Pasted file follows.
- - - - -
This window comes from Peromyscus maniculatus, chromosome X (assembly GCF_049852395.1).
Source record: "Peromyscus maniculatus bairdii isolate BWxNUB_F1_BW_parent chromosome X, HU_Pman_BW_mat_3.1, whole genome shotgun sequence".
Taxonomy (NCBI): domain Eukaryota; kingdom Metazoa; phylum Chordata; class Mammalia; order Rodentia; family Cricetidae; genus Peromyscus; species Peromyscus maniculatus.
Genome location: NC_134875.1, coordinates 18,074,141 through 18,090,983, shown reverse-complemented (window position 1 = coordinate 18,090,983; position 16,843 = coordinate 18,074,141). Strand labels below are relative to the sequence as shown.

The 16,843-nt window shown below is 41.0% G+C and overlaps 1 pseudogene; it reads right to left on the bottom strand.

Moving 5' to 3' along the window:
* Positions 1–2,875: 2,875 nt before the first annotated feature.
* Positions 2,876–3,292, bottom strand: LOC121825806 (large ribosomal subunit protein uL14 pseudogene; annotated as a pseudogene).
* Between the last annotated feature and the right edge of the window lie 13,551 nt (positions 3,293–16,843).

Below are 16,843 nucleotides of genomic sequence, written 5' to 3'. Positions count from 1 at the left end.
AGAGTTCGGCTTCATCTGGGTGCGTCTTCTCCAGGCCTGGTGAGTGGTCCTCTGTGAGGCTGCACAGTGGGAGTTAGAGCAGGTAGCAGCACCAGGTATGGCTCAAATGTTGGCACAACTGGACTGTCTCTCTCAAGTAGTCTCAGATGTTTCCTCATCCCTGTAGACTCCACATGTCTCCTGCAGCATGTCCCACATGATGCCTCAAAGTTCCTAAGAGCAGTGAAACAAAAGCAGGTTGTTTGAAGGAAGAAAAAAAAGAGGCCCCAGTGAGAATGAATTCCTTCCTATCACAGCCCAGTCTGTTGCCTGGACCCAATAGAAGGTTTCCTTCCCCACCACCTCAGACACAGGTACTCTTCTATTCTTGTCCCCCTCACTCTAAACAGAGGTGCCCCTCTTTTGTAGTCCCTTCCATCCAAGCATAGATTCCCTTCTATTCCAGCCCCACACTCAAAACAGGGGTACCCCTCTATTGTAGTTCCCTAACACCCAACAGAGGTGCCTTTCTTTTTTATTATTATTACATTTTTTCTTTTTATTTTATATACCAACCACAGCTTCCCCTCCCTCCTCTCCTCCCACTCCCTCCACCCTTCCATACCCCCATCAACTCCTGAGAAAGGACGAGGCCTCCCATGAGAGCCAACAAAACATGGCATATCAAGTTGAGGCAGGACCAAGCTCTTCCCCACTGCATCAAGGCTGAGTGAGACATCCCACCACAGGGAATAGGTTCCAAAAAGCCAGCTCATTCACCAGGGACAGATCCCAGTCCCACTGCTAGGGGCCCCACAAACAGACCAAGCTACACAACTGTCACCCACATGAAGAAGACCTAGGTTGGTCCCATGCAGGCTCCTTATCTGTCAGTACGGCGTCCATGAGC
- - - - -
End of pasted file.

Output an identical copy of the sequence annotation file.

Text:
This window comes from Peromyscus maniculatus, chromosome X (assembly GCF_049852395.1).
Source record: "Peromyscus maniculatus bairdii isolate BWxNUB_F1_BW_parent chromosome X, HU_Pman_BW_mat_3.1, whole genome shotgun sequence".
Taxonomy (NCBI): domain Eukaryota; kingdom Metazoa; phylum Chordata; class Mammalia; order Rodentia; family Cricetidae; genus Peromyscus; species Peromyscus maniculatus.
Genome location: NC_134875.1, coordinates 18,074,141 through 18,090,983, shown reverse-complemented (window position 1 = coordinate 18,090,983; position 16,843 = coordinate 18,074,141). Strand labels below are relative to the sequence as shown.

The 16,843-nt window shown below is 41.0% G+C and overlaps 1 pseudogene; it reads right to left on the bottom strand.

Moving 5' to 3' along the window:
* Positions 1–2,875: 2,875 nt before the first annotated feature.
* Positions 2,876–3,292, bottom strand: LOC121825806 (large ribosomal subunit protein uL14 pseudogene; annotated as a pseudogene).
* Between the last annotated feature and the right edge of the window lie 13,551 nt (positions 3,293–16,843).

Below are 16,843 nucleotides of genomic sequence, written 5' to 3'. Positions count from 1 at the left end.
AGAGTTCGGCTTCATCTGGGTGCGTCTTCTCCAGGCCTGGTGAGTGGTCCTCTGTGAGGCTGCACAGTGGGAGTTAGAGCAGGTAGCAGCACCAGGTATGGCTCAAATGTTGGCACAACTGGACTGTCTCTCTCAAGTAGTCTCAGATGTTTCCTCATCCCTGTAGACTCCACATGTCTCCTGCAGCATGTCCCACATGATGCCTCAAAGTTCCTAAGAGCAGTGAAACAAAAGCAGGTTGTTTGAAGGAAGAAAAAAAAGAGGCCCCAGTGAGAATGAATTCCTTCCTATCACAGCCCAGTCTGTTGCCTGGACCCAATAGAAGGTTTCCTTCCCCACCACCTCAGACACAGGTACTCTTCTATTCTTGTCCCCCTCACTCTAAACAGAGGTGCCCCTCTTTTGTAGTCCCTTCCATCCAAGCATAGATTCCCTTCTATTCCAGCCCCACACTCAAAACAGGGGTACCCCTCTATTGTAGTTCCCTAACACCCAACAGAGGTGCCTTTCTTTTTTATTATTATTACATTTTTTCTTTTTATTTTATATACCAACCACAGCTTCCCCTCCCTCCTCTCCTCCCACTCCCTCCACCCTTCCATACCCCCATCAACTCCTGAGAAAGGACGAGGCCTCCCATGAGAGCCAACAAAACATGGCATATCAAGTTGAGGCAGGACCAAGCTCTTCCCCACTGCATCAAGGCTGAGTGAGACATCCCACCACAGGGAATAGGTTCCAAAAAGCCAGCTCATTCACCAGGGACAGATCCCAGTCCCACTGCTAGGGGCCCCACAAACAGACCAAGCTACACAACTGTCACCCACATGAAGAAGACCTAGGTTGGTCCCATGCAGGCTCCTTATCTGTCAGTACGGCGTCCATGAGC